To find forensic biology programs of the highest-quality, students should seek out programs accredited by the Forensic Science Education Programs Accreditation Commission (FEPAC), the leading accreditation organization for forensic science degree programs.

An example of a FEPAC-accredited forensic biology program is the bachelor’s of forensic science degree with a concentration in forensic biology offered by the Virginia Commonwealth University. This four-year program combines a firm scientific background with hands-on experience. If enrollment in a FEPAC-accredited program is not an option, aspiring forensic biologists are advised to major in biology and pursue a minor in criminal justice studies and pursue internship opportunities in a crime laboratory.

Step three: Earn a forensic science certificate (optional, six to 12 months). An undergraduate certificate program is designed for students who have earned a BA or BS in chemistry, biology, or natural science. Florida International University (FIU) offers a FEPAC-accredited undergraduate certificate for students majoring in chemistry or biological sciences from FIU who want to pursue a career in a forensic science laboratory.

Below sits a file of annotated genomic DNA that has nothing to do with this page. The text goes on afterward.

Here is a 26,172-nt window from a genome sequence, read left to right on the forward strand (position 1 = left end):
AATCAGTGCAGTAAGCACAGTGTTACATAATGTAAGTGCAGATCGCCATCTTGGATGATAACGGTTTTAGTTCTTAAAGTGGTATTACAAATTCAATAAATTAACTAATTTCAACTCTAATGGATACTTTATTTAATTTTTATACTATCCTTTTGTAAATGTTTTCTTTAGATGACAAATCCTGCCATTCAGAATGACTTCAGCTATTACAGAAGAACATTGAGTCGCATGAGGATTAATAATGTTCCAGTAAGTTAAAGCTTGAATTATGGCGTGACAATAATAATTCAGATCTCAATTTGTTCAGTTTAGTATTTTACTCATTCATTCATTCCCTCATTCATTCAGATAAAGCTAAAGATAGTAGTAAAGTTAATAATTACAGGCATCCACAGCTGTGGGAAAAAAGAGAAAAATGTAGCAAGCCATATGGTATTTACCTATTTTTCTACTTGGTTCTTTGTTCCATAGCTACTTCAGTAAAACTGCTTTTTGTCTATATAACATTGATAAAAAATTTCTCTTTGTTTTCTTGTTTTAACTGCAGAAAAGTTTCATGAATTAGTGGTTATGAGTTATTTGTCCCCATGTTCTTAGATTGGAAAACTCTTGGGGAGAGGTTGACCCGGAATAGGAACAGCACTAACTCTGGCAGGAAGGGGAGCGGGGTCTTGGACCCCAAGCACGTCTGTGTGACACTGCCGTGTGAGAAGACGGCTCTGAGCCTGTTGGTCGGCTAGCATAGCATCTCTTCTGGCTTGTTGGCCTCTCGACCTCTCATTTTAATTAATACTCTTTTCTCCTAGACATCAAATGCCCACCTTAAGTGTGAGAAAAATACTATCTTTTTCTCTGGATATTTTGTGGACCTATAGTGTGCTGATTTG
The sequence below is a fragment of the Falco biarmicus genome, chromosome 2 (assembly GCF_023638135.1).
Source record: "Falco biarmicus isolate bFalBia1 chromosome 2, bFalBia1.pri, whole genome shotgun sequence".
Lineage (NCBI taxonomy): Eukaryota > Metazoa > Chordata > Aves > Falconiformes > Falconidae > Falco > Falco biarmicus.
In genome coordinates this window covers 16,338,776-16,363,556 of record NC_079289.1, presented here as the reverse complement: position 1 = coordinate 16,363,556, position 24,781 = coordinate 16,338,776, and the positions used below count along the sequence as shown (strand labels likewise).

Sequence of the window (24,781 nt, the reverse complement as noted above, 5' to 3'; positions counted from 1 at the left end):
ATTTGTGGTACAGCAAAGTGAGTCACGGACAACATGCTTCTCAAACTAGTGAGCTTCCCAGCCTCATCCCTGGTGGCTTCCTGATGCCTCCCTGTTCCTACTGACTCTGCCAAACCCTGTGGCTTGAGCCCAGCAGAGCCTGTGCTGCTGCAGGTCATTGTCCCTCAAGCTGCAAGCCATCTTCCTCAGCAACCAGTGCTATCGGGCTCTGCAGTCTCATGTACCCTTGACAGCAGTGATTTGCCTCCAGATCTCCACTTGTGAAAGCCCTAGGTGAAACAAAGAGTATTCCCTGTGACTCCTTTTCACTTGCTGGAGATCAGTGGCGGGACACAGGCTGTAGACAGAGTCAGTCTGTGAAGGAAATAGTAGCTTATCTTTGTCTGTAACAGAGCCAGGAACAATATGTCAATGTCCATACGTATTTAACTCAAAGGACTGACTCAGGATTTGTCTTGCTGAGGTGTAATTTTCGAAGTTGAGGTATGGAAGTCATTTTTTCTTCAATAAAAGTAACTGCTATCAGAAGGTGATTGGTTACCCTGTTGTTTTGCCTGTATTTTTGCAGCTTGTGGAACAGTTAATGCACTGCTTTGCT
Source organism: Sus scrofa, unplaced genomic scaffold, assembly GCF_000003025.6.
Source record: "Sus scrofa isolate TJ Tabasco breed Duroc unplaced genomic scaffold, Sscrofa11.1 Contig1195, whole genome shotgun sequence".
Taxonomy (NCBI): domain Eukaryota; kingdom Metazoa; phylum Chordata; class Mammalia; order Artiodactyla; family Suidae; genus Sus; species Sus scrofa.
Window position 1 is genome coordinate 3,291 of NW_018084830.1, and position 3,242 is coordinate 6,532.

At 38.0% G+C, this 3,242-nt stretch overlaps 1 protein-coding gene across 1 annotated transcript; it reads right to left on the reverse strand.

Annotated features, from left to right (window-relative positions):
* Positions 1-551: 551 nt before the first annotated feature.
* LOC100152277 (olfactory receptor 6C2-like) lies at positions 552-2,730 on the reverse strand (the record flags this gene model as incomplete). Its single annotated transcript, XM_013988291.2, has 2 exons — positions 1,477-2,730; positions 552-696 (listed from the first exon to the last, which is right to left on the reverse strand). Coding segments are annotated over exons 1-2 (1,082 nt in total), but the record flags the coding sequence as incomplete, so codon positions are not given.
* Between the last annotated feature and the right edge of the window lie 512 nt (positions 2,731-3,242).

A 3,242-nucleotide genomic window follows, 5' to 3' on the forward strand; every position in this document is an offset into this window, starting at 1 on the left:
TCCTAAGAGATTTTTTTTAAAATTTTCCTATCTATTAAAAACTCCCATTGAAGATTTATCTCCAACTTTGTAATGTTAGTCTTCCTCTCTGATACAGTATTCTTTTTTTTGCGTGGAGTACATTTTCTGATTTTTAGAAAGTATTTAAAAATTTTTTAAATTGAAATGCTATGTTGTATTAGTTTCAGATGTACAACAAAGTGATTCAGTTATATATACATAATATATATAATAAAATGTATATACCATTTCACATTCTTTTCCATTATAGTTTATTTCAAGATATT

A non-accredited certificate is available for FIU BA students or community members who hold a bachelor’s degree in chemistry, biological sciences, or a natural science from another institution. Prerequisite courses in calculus, statistics, biology, and chemistry must be completed or verified prior to pursuing certificate coursework.

Step four: Gain professional experience (timeline varies). Graduates with a forensic biology or biology degree and certificate are advised to gain experience through paid work or internship opportunities during or after their undergraduate studies. While it is uncommon, some crime scene investigation positions require police academy training, details for which can be investigated at a local city level.